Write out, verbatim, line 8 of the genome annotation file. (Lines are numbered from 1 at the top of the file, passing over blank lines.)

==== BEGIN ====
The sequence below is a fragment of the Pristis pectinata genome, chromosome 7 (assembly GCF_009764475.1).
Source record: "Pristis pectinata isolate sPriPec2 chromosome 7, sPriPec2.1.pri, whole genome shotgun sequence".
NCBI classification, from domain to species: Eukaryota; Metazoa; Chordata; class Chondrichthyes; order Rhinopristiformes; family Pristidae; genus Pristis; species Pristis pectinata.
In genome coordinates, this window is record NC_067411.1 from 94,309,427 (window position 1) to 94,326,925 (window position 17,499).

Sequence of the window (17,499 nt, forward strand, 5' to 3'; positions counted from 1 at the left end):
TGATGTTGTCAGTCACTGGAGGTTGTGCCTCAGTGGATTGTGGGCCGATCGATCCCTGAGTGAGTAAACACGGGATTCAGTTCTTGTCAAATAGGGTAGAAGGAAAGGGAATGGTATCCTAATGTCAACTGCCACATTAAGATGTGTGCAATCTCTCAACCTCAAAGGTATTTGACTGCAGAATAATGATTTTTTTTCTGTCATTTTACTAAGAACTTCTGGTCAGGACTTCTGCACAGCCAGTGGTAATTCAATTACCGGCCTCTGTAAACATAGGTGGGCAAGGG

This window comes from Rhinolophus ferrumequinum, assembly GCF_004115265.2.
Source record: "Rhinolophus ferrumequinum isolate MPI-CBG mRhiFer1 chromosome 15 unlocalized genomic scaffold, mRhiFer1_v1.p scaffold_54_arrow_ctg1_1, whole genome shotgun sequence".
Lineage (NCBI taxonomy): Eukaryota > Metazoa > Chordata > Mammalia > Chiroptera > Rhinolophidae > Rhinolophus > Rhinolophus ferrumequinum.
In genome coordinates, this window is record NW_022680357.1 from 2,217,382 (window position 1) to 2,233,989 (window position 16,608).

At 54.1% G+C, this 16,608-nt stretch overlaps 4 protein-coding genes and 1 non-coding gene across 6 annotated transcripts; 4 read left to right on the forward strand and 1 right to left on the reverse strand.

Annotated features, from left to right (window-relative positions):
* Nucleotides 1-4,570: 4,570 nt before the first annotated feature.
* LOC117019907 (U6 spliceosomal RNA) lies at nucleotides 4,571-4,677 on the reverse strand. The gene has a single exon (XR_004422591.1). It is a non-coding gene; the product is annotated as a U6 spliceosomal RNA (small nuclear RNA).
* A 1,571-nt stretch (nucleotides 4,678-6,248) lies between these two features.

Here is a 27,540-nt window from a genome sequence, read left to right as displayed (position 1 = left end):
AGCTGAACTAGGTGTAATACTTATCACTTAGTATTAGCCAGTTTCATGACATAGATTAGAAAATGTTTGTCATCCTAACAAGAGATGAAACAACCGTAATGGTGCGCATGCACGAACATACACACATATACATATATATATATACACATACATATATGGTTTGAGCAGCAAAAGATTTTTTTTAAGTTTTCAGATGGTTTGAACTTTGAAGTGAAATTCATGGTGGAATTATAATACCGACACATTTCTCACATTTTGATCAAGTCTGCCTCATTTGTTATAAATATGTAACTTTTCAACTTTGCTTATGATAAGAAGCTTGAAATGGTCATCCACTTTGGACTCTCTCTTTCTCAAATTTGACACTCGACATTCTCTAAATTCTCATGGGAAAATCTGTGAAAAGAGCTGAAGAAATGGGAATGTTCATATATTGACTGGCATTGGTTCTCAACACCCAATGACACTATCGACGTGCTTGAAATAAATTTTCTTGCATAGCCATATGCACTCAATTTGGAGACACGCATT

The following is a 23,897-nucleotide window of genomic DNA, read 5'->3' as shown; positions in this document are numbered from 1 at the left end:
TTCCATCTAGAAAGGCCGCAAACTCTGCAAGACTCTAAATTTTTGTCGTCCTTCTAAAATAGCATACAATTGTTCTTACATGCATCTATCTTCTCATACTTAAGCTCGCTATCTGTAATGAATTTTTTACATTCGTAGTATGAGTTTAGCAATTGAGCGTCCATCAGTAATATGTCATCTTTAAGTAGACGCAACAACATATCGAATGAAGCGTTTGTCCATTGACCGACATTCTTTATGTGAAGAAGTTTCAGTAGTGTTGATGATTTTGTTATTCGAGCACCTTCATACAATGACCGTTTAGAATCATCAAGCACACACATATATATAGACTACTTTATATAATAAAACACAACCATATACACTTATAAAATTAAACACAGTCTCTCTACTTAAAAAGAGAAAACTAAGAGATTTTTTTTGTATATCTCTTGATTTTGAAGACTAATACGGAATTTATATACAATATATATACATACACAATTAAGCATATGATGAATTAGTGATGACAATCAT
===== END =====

Source record: "Rhinolophus ferrumequinum isolate MPI-CBG mRhiFer1 chromosome 15 unlocalized genomic scaffold, mRhiFer1_v1.p scaffold_54_arrow_ctg1_1, whole genome shotgun sequence".